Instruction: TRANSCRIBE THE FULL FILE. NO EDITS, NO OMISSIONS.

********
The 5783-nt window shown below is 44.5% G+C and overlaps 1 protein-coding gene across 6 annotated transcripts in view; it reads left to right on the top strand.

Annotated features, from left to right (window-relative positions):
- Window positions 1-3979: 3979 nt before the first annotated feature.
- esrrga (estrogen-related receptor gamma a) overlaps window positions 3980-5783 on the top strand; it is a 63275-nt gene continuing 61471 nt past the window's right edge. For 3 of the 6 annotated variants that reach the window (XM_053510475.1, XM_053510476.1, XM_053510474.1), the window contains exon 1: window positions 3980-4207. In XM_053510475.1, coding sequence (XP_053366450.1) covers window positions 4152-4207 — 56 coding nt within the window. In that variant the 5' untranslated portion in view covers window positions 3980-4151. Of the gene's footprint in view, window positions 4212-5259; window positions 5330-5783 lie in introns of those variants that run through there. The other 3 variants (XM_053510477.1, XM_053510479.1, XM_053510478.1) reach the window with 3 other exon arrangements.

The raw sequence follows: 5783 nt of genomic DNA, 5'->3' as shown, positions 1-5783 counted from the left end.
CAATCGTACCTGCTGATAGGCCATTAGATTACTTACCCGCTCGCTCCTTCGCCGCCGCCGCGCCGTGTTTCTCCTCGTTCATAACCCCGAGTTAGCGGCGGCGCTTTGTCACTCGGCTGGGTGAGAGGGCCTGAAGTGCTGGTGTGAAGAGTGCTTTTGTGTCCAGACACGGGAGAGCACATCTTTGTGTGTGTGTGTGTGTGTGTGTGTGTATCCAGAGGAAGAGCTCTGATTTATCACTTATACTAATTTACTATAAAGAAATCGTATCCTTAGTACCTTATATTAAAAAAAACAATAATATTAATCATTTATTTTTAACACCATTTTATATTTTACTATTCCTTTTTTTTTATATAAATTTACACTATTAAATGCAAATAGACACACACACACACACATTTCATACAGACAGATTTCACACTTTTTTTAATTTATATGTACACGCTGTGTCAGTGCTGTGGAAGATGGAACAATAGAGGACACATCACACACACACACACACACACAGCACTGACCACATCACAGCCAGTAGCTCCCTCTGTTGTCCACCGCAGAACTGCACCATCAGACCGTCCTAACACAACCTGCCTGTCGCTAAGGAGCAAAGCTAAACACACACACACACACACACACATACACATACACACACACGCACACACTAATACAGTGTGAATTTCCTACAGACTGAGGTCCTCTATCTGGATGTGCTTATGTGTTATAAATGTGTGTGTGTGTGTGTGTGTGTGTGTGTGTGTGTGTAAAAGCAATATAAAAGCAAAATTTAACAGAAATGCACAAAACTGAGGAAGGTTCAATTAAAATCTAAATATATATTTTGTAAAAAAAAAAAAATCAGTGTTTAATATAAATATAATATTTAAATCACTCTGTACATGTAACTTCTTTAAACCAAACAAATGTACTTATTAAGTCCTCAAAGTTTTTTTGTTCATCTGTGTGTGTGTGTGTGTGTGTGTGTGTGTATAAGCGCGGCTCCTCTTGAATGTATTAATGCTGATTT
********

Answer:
The 5783-nt window shown below is 44.5% G+C and overlaps 1 protein-coding gene across 6 annotated transcripts in view; it reads left to right on the top strand.

Annotated features, from left to right (window-relative positions):
- Window positions 1-3979: 3979 nt before the first annotated feature.
- esrrga (estrogen-related receptor gamma a) overlaps window positions 3980-5783 on the top strand; it is a 63275-nt gene continuing 61471 nt past the window's right edge. For 3 of the 6 annotated variants that reach the window (XM_053510475.1, XM_053510476.1, XM_053510474.1), the window contains exon 1: window positions 3980-4207. In XM_053510475.1, coding sequence (XP_053366450.1) covers window positions 4152-4207 — 56 coding nt within the window. In that variant the 5' untranslated portion in view covers window positions 3980-4151. Of the gene's footprint in view, window positions 4212-5259; window positions 5330-5783 lie in introns of those variants that run through there. The other 3 variants (XM_053510477.1, XM_053510479.1, XM_053510478.1) reach the window with 3 other exon arrangements.

The raw sequence follows: 5783 nt of genomic DNA, 5'->3' as shown, positions 1-5783 counted from the left end.
CAATCGTACCTGCTGATAGGCCATTAGATTACTTACCCGCTCGCTCCTTCGCCGCCGCCGCGCCGTGTTTCTCCTCGTTCATAACCCCGAGTTAGCGGCGGCGCTTTGTCACTCGGCTGGGTGAGAGGGCCTGAAGTGCTGGTGTGAAGAGTGCTTTTGTGTCCAGACACGGGAGAGCACATCTTTGTGTGTGTGTGTGTGTGTGTGTGTGTATCCAGAGGAAGAGCTCTGATTTATCACTTATACTAATTTACTATAAAGAAATCGTATCCTTAGTACCTTATATTAAAAAAAACAATAATATTAATCATTTATTTTTAACACCATTTTATATTTTACTATTCCTTTTTTTTTATATAAATTTACACTATTAAATGCAAATAGACACACACACACACACATTTCATACAGACAGATTTCACACTTTTTTTAATTTATATGTACACGCTGTGTCAGTGCTGTGGAAGATGGAACAATAGAGGACACATCACACACACACACACACACACAGCACTGACCACATCACAGCCAGTAGCTCCCTCTGTTGTCCACCGCAGAACTGCACCATCAGACCGTCCTAACACAACCTGCCTGTCGCTAAGGAGCAAAGCTAAACACACACACACACACACACACATACACATACACACACACGCACACACTAATACAGTGTGAATTTCCTACAGACTGAGGTCCTCTATCTGGATGTGCTTATGTGTTATAAATGTGTGTGTGTGTGTGTGTGTGTGTGTGTGTGTGTGTAAAAGCAATATAAAAGCAAAATTTAACAGAAATGCACAAAACTGAGGAAGGTTCAATTAAAATCTAAATATATATTTTGTAAAAAAAAAAAAATCAGTGTTTAATATAAATATAATATTTAAATCACTCTGTACATGTAACTTCTTTAAACCAAACAAATGTACTTATTAAGTCCTCAAAGTTTTTTTGTTCATCTGTGTGTGTGTGTGTGTGTGTGTGTGTGTATAAGCGCGGCTCCTCTTGAATGTATTAATGCTGATTT